Everybody hates playing pushers, but have you ever really sat down and thought about why? What do they understand and implement so well that makes people fear and loathe them SO much?
In this episode of the Podcast I’ll tell you what that is and also explain how you can copy them to win more matches.
STOP blaming and disrespecting “pushers” for your losses and start learning from them instead!
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Nicely done podcast. Covered all the stuff I've struggled with and, hopefully, have worked to overcome, especially the confidence thing and not being afraid to take one step back to make two steps forward.
For example, the high swinging volley for the high sitter has been one of my bugaboos when playing with the duffer senior crowd. Too low for an overhead, and, without a swinging volley, returns tend to be neutral in nature. So over the past couple months, at my weekly hour at the ball machine, I'd set up a load of balls to hit high sitters to work on a high swinging volley. I'm perhaps 300 balls into it over several sessions — still kind of shaky but getting more in than out. Last night, in a doubles practice match, I got a chance to use it during a game, and to everyone's surprise, it actually was a total kill shot, just like the big boys (and girls) hit. Short hand translation — a confidence builder… Didn't come without a lot of work and screwing up…
Good topic. Pushers seem to prefer long rallys. They keep returning until you miss your shot. In a rally, out of 10 shots, I would hit 1 out or into the net. A pusher would normally hit 1 out (or into the net) in 20 shots. So you have to match him with rally endurance. He is quite comfortable hitting a 10 shot rally. (just like I am comfortable hitting a 5-10 shot rally). You have to go to where he is out of his comfort zone. I find that playing long rallys against pushers gives me the opportunities to move him around, study his forehand, his backhand, his shot deep, his shots off a fast ,medium, or slow ball. My pet hate is when they lob to within 2 inches of the baseline and you automatically wait for the bounce and end up with a high bounce to contend with. I now hit these on the full as a kind of drive-volley. You just have to be patient and wait for the short one. They generally have no pepper on their shots and rely on the pace you created on the ball.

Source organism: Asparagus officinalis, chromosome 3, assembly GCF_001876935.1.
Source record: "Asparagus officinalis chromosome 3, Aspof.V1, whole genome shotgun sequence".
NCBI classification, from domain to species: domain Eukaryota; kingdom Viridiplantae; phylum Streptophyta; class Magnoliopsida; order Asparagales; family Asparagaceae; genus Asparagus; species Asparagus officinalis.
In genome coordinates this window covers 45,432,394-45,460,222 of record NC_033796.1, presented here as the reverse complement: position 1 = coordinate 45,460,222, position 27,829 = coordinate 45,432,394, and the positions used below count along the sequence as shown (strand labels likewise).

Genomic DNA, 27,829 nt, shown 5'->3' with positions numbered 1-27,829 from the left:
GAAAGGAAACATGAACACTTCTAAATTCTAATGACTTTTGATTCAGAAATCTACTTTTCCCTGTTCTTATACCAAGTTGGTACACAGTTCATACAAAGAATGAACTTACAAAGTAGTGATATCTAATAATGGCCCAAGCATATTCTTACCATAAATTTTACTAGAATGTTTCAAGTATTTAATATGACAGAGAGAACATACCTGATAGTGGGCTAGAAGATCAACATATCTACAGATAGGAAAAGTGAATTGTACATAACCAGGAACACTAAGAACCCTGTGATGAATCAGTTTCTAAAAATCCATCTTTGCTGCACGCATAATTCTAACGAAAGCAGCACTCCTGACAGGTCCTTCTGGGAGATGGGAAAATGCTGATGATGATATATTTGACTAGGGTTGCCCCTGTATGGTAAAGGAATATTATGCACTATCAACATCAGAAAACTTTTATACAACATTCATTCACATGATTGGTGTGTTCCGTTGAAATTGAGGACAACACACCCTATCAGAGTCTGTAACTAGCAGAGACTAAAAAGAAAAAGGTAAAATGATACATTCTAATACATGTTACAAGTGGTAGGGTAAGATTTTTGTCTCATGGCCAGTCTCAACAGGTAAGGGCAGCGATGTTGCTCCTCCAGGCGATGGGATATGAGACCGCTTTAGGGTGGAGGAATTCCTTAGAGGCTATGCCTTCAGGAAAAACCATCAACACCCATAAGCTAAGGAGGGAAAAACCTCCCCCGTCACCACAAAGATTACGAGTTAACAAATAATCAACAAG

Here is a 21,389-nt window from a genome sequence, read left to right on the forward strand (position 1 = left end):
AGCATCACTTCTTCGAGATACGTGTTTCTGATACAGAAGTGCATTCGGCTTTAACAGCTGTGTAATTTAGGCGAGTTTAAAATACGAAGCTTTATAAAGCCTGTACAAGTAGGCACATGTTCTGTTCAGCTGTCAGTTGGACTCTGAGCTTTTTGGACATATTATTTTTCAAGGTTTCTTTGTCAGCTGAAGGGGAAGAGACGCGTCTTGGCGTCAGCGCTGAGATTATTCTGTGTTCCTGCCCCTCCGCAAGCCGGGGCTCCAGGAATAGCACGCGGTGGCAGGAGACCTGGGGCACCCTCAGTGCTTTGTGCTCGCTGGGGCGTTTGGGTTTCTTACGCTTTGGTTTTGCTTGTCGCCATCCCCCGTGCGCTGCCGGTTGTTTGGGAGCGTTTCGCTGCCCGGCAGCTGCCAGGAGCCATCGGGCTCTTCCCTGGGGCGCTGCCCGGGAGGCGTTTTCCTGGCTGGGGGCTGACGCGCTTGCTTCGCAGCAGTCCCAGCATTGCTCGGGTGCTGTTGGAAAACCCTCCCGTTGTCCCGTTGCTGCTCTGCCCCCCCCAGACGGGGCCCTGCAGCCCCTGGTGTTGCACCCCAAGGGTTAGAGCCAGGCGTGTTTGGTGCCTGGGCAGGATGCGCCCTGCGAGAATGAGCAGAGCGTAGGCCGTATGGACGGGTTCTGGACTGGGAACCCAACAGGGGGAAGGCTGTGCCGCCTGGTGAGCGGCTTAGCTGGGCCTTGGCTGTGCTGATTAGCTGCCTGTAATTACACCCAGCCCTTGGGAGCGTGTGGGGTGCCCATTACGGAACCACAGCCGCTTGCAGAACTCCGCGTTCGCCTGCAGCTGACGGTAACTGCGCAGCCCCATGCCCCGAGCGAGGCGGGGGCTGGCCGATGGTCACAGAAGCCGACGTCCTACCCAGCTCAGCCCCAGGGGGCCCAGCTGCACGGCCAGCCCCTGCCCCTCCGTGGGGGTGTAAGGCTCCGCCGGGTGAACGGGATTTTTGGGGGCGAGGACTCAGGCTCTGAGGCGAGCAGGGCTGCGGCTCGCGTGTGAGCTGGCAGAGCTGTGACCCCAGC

p.sTrying to hit winners from the baseline -or beyond- against these guys is not a good idea.
i think the reason players struggling against pusher is because they can't hit through pushers from the baseline but they're uncomfortable at the net that allow the pushers keep floating the ball back. and stay in the rally. Like Ian said, you don't want to press too much against pushers, you'll need to be more of a complete player to beat them.
Playing pushers actually is a good opportunity to work on your game, I prefer to play pushers when I tinker with my technique or make changes to my game. After all, if they give you weak shots and they still win, it's not their fault that your game needs improvement
Yes, Ian, I feel like I owe you a lot after having learned quite a lot from your amazing, FREE podcasts and videos. I would be more than happy to make a cash donation, whether you re-institute the donation link or not. Thank you so much for your generosity!
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Yeah, you might want to restore the Donation facility, and state what it is intended for like you told us in this podcast. I believe that the Donation options is for those that listen to the podcast, appreciate the time that you spend on it, and don't take your paid courses.
Great podcast Ian. I will strive to play smart tennis and respecting pushers from now on. And for those other than Ian that read this, I've paid for Ian's courses and they are good.
Excellent podcast, Ian! Learning from pushers is very good–part of learning from every one of our matches or our competitors. I myself have been practicing "controlled aggression" in my matches this last year and attest to the value of doing what you need to do, and keeping weaponry "in reserve" for times I do want to use it. I don't have to use it all of the time, and it gains in value when I do use it. It seems like a sort of military battlefield strategy, and it works very well assuming that my initial intelligence, what I need to do, is good.
I don't disrespect pushers, but i hate playing them. i am thinking that I should go find some and play them in succession and beat them all. if I do that, not just playing them but beating them will become routine, and then I won't hate playing them as much. I might be able to think of them not as a focus demanding endurance match which does not exercise my game, but as a warmup, an easy one that I will win, that enhances my game… I do respect all of my practice partners; why shouldn't I respect a pusher too, for doing so well what they can do?
Your attitude is 100% spot on, Stuart! That's something I should have added into the episode: if you hate playing pushers then call up as many as possible to set up practice matches. Lots and lots of players avoid them like the plague….but guess what? They never learn how to actually beat that style of play and the problem perpetuates.
Thanks so much for listening and for your feedback!